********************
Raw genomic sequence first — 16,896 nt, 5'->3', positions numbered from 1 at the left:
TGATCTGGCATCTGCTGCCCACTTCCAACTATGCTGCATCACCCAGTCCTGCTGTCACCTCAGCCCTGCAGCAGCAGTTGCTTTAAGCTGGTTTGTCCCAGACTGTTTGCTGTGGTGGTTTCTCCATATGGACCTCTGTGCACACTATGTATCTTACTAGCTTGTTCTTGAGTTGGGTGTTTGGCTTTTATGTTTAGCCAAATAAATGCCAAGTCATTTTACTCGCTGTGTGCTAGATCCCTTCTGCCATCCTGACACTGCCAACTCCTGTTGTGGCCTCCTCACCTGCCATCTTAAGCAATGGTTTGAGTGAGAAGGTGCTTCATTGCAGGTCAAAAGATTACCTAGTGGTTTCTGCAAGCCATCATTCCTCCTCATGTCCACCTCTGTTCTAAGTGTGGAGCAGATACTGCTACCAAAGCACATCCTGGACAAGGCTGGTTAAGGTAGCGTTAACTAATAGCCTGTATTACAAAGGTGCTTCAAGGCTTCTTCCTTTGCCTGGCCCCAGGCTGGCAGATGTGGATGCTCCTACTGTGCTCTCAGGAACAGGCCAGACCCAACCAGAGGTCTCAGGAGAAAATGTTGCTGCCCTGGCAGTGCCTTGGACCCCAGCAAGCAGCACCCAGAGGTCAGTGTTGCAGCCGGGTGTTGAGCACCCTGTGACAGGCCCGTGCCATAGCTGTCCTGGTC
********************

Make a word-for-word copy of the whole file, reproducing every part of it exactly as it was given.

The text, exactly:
Raw genomic sequence first — 16,896 nt, 5'->3', positions numbered from 1 at the left:
TGATCTGGCATCTGCTGCCCACTTCCAACTATGCTGCATCACCCAGTCCTGCTGTCACCTCAGCCCTGCAGCAGCAGTTGCTTTAAGCTGGTTTGTCCCAGACTGTTTGCTGTGGTGGTTTCTCCATATGGACCTCTGTGCACACTATGTATCTTACTAGCTTGTTCTTGAGTTGGGTGTTTGGCTTTTATGTTTAGCCAAATAAATGCCAAGTCATTTTACTCGCTGTGTGCTAGATCCCTTCTGCCATCCTGACACTGCCAACTCCTGTTGTGGCCTCCTCACCTGCCATCTTAAGCAATGGTTTGAGTGAGAAGGTGCTTCATTGCAGGTCAAAAGATTACCTAGTGGTTTCTGCAAGCCATCATTCCTCCTCATGTCCACCTCTGTTCTAAGTGTGGAGCAGATACTGCTACCAAAGCACATCCTGGACAAGGCTGGTTAAGGTAGCGTTAACTAATAGCCTGTATTACAAAGGTGCTTCAAGGCTTCTTCCTTTGCCTGGCCCCAGGCTGGCAGATGTGGATGCTCCTACTGTGCTCTCAGGAACAGGCCAGACCCAACCAGAGGTCTCAGGAGAAAATGTTGCTGCCCTGGCAGTGCCTTGGACCCCAGCAAGCAGCACCCAGAGGTCAGTGTTGCAGCCGGGTGTTGAGCACCCTGTGACAGGCCCGTGCCATAGCTGTCCTGGTC